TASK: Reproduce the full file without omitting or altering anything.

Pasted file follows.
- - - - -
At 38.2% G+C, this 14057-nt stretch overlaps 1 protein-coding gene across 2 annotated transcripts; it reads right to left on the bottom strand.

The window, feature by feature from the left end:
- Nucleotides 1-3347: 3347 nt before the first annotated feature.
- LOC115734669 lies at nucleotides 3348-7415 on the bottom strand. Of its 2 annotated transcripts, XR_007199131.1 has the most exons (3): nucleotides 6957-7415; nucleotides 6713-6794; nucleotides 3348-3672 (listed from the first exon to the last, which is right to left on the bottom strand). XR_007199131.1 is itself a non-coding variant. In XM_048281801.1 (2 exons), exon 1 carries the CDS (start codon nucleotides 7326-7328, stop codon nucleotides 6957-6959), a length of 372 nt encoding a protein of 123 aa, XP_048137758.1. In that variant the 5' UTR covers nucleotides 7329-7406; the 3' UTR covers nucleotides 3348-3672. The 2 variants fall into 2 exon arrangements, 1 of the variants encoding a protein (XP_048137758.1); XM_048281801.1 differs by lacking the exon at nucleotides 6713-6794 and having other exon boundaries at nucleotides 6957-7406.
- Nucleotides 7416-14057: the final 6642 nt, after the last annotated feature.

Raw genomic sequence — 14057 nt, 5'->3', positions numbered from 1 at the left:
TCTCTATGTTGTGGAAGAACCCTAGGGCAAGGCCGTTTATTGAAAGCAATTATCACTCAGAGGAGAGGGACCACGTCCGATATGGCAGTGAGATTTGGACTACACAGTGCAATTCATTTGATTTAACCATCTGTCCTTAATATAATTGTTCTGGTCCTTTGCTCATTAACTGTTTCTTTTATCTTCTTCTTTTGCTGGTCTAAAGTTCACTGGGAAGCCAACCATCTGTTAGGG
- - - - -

At 38.2% G+C, this 14057-nt stretch overlaps 1 protein-coding gene across 2 annotated transcripts; it reads right to left on the bottom strand.

The window, feature by feature from the left end:
- Nucleotides 1-3347: 3347 nt before the first annotated feature.
- LOC115734669 lies at nucleotides 3348-7415 on the bottom strand. Of its 2 annotated transcripts, XR_007199131.1 has the most exons (3): nucleotides 6957-7415; nucleotides 6713-6794; nucleotides 3348-3672 (listed from the first exon to the last, which is right to left on the bottom strand). XR_007199131.1 is itself a non-coding variant. In XM_048281801.1 (2 exons), exon 1 carries the CDS (start codon nucleotides 7326-7328, stop codon nucleotides 6957-6959), a length of 372 nt encoding a protein of 123 aa, XP_048137758.1. In that variant the 5' UTR covers nucleotides 7329-7406; the 3' UTR covers nucleotides 3348-3672. The 2 variants fall into 2 exon arrangements, 1 of the variants encoding a protein (XP_048137758.1); XM_048281801.1 differs by lacking the exon at nucleotides 6713-6794 and having other exon boundaries at nucleotides 6957-7406.
- Nucleotides 7416-14057: the final 6642 nt, after the last annotated feature.

Raw genomic sequence — 14057 nt, 5'->3', positions numbered from 1 at the left:
TCTCTATGTTGTGGAAGAACCCTAGGGCAAGGCCGTTTATTGAAAGCAATTATCACTCAGAGGAGAGGGACCACGTCCGATATGGCAGTGAGATTTGGACTACACAGTGCAATTCATTTGATTTAACCATCTGTCCTTAATATAATTGTTCTGGTCCTTTGCTCATTAACTGTTTCTTTTATCTTCTTCTTTTGCTGGTCTAAAGTTCACTGGGAAGCCAACCATCTGTTAGGG